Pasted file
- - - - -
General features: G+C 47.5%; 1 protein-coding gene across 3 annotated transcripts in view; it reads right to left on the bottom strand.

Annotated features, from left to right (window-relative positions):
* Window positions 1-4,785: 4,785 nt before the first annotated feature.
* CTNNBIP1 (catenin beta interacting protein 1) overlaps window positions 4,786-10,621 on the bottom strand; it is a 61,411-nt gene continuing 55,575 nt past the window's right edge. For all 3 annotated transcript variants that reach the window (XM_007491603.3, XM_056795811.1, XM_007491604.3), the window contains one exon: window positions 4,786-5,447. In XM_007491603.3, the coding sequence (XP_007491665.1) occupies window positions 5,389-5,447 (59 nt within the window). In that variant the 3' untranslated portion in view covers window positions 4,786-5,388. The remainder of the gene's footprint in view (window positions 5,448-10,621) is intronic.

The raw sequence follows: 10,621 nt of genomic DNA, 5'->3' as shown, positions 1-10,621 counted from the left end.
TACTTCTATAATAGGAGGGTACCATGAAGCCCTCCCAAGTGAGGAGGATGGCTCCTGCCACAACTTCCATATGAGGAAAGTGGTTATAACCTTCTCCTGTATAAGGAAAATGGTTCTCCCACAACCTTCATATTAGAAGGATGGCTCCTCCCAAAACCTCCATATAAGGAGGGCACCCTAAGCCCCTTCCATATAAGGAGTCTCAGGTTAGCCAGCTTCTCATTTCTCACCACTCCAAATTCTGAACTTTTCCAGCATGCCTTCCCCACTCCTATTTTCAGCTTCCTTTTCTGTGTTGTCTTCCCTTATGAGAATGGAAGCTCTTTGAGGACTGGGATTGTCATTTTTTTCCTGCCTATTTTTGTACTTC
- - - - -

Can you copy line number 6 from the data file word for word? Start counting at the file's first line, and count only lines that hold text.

TACTTCTATAATAGGAGGGTACCATGAAGCCCTCCCAAGTGAGGAGGATGGCTCCTGCCACAACTTCCATATGAGGAAAGTGGTTATAACCTTCTCCTGTATAAGGAAAATGGTTCTCCCACAACCTTCATATTAGAAGGATGGCTCCTCCCAAAACCTCCATATAAGGAGGGCACCCTAAGCCCCTTCCATATAAGGAGTCTCAGGTTAGCCAGCTTCTCATTTCTCACCACTCCAAATTCTGAACTTTTCCAGCATGCCTTCCCCACTCCTATTTTCAGCTTCCTTTTCTGTGTTGTCTTCCCTTATGAGAATGGAAGCTCTTTGAGGACTGGGATTGTCATTTTTTTCCTGCCTATTTTTGTACTTC